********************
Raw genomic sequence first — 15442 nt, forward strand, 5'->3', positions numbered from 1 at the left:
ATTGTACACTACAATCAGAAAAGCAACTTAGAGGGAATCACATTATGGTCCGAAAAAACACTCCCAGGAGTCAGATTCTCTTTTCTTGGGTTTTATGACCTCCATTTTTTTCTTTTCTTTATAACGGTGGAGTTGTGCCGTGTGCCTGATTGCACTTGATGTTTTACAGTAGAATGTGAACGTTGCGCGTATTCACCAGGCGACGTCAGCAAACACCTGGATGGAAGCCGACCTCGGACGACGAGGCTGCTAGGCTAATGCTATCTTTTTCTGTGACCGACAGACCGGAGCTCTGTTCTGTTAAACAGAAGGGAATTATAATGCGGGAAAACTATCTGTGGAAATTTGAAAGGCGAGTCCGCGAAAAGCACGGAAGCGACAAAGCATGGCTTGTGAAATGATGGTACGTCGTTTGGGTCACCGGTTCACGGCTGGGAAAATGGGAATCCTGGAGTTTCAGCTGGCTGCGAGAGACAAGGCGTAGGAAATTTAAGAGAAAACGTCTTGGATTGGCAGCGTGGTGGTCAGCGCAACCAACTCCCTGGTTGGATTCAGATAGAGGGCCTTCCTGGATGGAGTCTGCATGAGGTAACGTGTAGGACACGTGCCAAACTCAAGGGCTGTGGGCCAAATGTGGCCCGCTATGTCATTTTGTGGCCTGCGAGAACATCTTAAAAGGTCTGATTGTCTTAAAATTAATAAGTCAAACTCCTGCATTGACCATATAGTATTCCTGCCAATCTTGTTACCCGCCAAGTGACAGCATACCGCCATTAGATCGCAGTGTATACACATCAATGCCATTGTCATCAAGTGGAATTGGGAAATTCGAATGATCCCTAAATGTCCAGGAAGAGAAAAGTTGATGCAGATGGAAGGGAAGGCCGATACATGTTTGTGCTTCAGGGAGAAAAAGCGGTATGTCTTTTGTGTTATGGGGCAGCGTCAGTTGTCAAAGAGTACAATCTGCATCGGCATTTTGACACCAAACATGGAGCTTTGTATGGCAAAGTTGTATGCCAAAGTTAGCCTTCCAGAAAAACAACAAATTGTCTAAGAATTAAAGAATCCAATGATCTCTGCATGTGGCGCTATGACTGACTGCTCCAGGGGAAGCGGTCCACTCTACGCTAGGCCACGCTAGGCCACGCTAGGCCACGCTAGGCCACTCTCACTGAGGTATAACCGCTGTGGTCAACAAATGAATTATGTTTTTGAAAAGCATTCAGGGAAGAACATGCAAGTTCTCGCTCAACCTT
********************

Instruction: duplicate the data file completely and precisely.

Raw genomic sequence first — 15442 nt, forward strand, 5'->3', positions numbered from 1 at the left:
ATTGTACACTACAATCAGAAAAGCAACTTAGAGGGAATCACATTATGGTCCGAAAAAACACTCCCAGGAGTCAGATTCTCTTTTCTTGGGTTTTATGACCTCCATTTTTTTCTTTTCTTTATAACGGTGGAGTTGTGCCGTGTGCCTGATTGCACTTGATGTTTTACAGTAGAATGTGAACGTTGCGCGTATTCACCAGGCGACGTCAGCAAACACCTGGATGGAAGCCGACCTCGGACGACGAGGCTGCTAGGCTAATGCTATCTTTTTCTGTGACCGACAGACCGGAGCTCTGTTCTGTTAAACAGAAGGGAATTATAATGCGGGAAAACTATCTGTGGAAATTTGAAAGGCGAGTCCGCGAAAAGCACGGAAGCGACAAAGCATGGCTTGTGAAATGATGGTACGTCGTTTGGGTCACCGGTTCACGGCTGGGAAAATGGGAATCCTGGAGTTTCAGCTGGCTGCGAGAGACAAGGCGTAGGAAATTTAAGAGAAAACGTCTTGGATTGGCAGCGTGGTGGTCAGCGCAACCAACTCCCTGGTTGGATTCAGATAGAGGGCCTTCCTGGATGGAGTCTGCATGAGGTAACGTGTAGGACACGTGCCAAACTCAAGGGCTGTGGGCCAAATGTGGCCCGCTATGTCATTTTGTGGCCTGCGAGAACATCTTAAAAGGTCTGATTGTCTTAAAATTAATAAGTCAAACTCCTGCATTGACCATATAGTATTCCTGCCAATCTTGTTACCCGCCAAGTGACAGCATACCGCCATTAGATCGCAGTGTATACACATCAATGCCATTGTCATCAAGTGGAATTGGGAAATTCGAATGATCCCTAAATGTCCAGGAAGAGAAAAGTTGATGCAGATGGAAGGGAAGGCCGATACATGTTTGTGCTTCAGGGAGAAAAAGCGGTATGTCTTTTGTGTTATGGGGCAGCGTCAGTTGTCAAAGAGTACAATCTGCATCGGCATTTTGACACCAAACATGGAGCTTTGTATGGCAAAGTTGTATGCCAAAGTTAGCCTTCCAGAAAAACAACAAATTGTCTAAGAATTAAAGAATCCAATGATCTCTGCATGTGGCGCTATGACTGACTGCTCCAGGGGAAGCGGTCCACTCTACGCTAGGCCACGCTAGGCCACGCTAGGCCACGCTAGGCCACTCTCACTGAGGTATAACCGCTGTGGTCAACAAATGAATTATGTTTTTGAAAAGCATTCAGGGAAGAACATGCAAGTTCTCGCTCAACCTT